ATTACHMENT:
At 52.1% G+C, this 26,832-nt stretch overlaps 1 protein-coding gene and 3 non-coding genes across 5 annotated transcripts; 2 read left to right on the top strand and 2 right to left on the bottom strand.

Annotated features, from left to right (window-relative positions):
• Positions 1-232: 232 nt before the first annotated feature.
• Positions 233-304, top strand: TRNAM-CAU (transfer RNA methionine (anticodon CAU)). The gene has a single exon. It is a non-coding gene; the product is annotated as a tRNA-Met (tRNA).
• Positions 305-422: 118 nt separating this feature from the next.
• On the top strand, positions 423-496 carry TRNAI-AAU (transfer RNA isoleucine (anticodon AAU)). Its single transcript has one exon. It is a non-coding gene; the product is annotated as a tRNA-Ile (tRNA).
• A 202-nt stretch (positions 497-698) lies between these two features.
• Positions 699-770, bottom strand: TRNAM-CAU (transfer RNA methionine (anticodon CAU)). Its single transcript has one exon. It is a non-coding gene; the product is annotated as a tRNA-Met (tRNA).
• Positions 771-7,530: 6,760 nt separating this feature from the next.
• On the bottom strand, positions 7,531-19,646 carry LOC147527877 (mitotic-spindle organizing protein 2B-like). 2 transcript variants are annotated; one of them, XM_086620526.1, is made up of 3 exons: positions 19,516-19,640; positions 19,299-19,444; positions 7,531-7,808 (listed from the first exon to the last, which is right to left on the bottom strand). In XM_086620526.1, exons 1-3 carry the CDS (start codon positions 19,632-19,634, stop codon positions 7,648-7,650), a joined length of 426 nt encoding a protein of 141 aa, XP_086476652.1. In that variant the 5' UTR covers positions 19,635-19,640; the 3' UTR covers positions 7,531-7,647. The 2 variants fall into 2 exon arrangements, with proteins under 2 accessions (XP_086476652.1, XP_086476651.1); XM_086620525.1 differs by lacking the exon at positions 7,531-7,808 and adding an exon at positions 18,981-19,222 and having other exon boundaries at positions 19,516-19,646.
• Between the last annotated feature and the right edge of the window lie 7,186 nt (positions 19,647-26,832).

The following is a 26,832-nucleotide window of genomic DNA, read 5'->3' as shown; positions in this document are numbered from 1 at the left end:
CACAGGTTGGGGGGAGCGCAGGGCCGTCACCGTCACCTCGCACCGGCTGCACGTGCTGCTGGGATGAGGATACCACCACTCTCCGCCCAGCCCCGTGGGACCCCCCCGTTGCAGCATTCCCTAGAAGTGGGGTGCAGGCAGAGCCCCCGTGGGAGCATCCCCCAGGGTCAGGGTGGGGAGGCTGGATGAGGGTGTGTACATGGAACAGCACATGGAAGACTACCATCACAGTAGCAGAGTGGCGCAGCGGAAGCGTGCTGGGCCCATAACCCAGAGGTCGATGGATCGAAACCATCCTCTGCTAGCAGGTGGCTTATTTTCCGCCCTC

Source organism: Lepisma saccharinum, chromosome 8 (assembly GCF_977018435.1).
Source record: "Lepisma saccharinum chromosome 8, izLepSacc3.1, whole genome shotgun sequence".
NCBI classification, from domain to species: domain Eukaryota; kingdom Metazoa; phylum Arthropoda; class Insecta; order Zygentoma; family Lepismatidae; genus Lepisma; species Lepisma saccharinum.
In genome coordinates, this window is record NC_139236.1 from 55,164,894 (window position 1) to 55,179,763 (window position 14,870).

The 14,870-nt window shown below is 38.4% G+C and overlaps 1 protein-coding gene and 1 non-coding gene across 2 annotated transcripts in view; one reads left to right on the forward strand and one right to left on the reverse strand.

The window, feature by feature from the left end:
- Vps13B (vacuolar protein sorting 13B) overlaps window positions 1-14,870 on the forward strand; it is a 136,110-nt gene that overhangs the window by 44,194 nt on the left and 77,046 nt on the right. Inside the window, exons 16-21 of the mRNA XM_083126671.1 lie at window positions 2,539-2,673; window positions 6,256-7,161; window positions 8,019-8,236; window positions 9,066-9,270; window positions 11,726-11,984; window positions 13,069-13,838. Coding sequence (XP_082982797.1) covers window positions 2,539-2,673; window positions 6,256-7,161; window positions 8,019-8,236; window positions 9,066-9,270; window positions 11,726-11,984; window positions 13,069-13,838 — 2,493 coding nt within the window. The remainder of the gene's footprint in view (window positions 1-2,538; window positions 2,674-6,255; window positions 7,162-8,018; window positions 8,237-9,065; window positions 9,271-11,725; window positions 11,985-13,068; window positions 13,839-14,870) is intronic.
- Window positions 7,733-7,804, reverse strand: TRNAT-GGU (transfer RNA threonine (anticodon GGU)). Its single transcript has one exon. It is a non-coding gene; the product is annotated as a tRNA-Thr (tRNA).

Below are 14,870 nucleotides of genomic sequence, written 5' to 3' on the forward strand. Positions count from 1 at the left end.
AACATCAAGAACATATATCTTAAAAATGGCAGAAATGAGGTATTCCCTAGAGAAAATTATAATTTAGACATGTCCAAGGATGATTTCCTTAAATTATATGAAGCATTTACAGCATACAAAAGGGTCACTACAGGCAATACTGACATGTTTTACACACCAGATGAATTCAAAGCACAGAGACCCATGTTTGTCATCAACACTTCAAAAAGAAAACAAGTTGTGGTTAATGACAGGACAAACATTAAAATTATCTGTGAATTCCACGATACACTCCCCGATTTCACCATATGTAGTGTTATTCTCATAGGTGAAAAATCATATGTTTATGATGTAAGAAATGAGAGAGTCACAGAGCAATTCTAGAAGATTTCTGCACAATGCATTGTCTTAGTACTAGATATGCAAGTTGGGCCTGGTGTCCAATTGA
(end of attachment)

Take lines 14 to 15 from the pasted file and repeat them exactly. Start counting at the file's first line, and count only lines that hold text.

Source organism: Lepisma saccharinum, chromosome 8 (assembly GCF_977018435.1).
Source record: "Lepisma saccharinum chromosome 8, izLepSacc3.1, whole genome shotgun sequence".